Book of the month: 'Where the Crawdads Sing' by Delia Owens*
I haven't done a book of the month in a long time, but Where the Crawdads Sing was such a beyond beautiful book I had to bring it back. This book is like nothing I've read in a long time, and more poignantly, like no recent publication I've come across. I feel like it's reminiscent of American literature from the 60s-80s and it was honestly the kind of soothing read I needed at such an intense time.
There are going to be spoilers in this blog post, so I'll put a big warning for the part containing the spoilers.
'Where the Crawdads Sing' is set in the 50s and 60s in rural North Carolina marshland. There are two story lines and two timelines running through it. One starts in 1969 where detectives are investigating the death of a man in the marshland. The second story line is the main one and starts in 1951, following the story of Kya Clark, a girl living out on the marsh. Kya is one of several children living with their parents, but after her mother leaves the family because the father is abusive, all of Kya's siblings gradually peel off from the family one by one for the same reason.
Kya is now alone with her father who is more interested in what's in his drinking bottle than anything about her. She misses her mother and brother Jodie the most, and spends every day waiting for them to come home. She attends school for one day, but after being mocked for her lack of education, she hides out in the swamp until the social workers stop trying to find her and bring her to school. However, Kya's determined to make her ma and Jodie proud; she wants to show them what she's made of herself when they return. She also needs to learn to survive. With her dad often absent, Kya needs to work out how to cook and more importantly support herself financially.
The language in this is one of the most beautiful things I've read, without the writing being pretentious. The author explains everything in a very sensory way, so you can almost imagine how the marsh felt and looked at different times of the day or year. However, Owens doesn't wrap this up in language that's hard to navigate. The book is very descriptive, but it wasn't some kind of Hardy-esque 'pass me the dictionary' kind of description, and I think it makes the book even more powerful that she managed to make such complex vivid scenes without making it difficult.
I loved the dual storylines, and thought at the start I'd be totally hooked on the murder mystery side of it, and a little bored by this 'coming of age' story on the other side. But the short chapters about the murder were the least interesting for me. I was totally absorbed by Kya, and even though the reader follows her from when she's a girl to her death in quite a short book, I really felt as though I knew her. Her progress through her teenage years wasn't rushed, and didn't feel unrealistic.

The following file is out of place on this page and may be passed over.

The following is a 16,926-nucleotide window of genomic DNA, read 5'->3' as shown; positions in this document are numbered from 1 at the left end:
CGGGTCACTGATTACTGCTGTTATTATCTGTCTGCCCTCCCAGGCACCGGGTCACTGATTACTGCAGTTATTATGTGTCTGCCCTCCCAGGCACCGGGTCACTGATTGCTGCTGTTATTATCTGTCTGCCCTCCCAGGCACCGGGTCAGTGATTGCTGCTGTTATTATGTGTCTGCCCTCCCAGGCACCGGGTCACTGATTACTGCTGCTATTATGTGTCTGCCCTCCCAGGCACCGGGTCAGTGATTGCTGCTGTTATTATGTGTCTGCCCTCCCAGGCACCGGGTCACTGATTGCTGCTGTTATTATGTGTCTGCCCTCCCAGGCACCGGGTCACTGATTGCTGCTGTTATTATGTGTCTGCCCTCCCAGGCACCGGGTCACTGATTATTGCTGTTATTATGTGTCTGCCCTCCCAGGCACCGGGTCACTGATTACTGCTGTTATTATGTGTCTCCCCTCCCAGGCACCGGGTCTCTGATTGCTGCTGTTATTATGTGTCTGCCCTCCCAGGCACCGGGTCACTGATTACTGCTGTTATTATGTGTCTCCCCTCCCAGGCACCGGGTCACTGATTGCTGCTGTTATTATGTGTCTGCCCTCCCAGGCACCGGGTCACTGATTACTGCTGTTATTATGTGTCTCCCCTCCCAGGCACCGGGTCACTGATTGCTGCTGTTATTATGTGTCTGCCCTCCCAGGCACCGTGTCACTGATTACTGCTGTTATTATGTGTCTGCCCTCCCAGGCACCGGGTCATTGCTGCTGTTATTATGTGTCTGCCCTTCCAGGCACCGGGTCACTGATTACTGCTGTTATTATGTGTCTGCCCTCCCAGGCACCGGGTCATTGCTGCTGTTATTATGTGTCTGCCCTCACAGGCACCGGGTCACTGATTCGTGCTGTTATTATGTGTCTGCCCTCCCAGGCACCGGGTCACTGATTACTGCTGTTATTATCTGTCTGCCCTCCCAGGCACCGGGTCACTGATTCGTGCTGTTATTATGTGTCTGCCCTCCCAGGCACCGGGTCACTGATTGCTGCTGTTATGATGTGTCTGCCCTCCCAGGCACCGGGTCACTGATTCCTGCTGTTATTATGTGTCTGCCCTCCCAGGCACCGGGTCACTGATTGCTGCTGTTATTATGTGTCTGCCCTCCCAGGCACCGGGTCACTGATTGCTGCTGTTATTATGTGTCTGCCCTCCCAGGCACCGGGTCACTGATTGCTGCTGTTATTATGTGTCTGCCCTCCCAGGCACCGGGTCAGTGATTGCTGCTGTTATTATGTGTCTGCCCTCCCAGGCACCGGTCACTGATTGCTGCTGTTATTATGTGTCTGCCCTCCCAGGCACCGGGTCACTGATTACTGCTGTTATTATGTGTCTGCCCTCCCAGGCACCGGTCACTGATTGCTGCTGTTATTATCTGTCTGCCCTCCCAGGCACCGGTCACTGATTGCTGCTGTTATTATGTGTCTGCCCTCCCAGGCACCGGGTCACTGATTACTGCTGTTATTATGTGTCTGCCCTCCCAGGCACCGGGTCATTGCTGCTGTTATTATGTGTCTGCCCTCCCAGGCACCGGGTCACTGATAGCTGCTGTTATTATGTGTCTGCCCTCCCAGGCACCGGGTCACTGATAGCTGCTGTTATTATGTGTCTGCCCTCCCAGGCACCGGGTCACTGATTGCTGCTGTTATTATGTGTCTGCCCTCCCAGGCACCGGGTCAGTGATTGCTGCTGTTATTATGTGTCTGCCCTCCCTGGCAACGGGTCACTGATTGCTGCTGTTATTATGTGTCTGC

I think one of the reasons why this works so well as a debut novel is that Owens' non-fiction nature writing she has published previously weaves in and out of the book. I felt like I was learning things just as Kya was through the collections of feathers and shells she gathered. Kya's learning comes alongside her development into being an adult, with her falling in love with Tate. This was one of the most moving love stories I've read in a long time. Tate supports her in any way he can: teaching her academically, as well as as teaching her more practically about the wildlife around her, and perhaps more importantly, teaching her how to love respectively.
The contrast between his love and Chase Andrews' in the book is not always black and white, but it's very distinct. Both betray her: Tate by not coming back for her, but Chase by trying to rape her, and taking away her autonomy. Tate leaves her alone in the marsh, but Chase takes away the security the marsh has given her for her whole life.
I really think this was a book all about love, and not just the sexual love she had for Chase or Tate. There's her love for the wildlife, her childlike love in the blind trust she has in her ma's return, there's the paternal love Jumpin' and Mabel show her, the filial love she feels for Jodie, and the love of the community for a woman on trial who they've only seen from afar.
I know this post has ended up to be a really long one, but I just want to talk about the moment that really moved me, and that was Jumpin' proudly displaying the book Kya wrote (am I welling up thinking about that again?!). It was such a profound moment, and really well written. Jumpin' had looked out for Kya more than almost everybody else when he really didn't have to help her at all, and it just felt like everything had come full circle with their relationship. Emotions were really well written in the book, and it's in part because they were shown more through actions than narrative.
I feel like there's so much more I can say - how sad it was that she never saw her ma again, and why. How perfect an ending it was that Tate found out the strong wild woman he loved committed the crime no one thought she was able to commit, to take control back over her own life. All the stories of support that came out in the courtroom. Her innocence and loss of it as time went on. It was such a complex novel that I'm sure I'll come back to read in the future and pick up on a whole bunch of nuances I missed this time round. It also really feels like something that will be on English lit courses in years to come, and I hope they make an epic film out of it.
I obviously loved this book and would really recommend it. The scenery reminded me of scenes out of The Notebook, and the book as a whole was a little like The Colour Purple or To Kill a Mockingbird.
*Book gifted to discuss on Instagram, but not to write this post.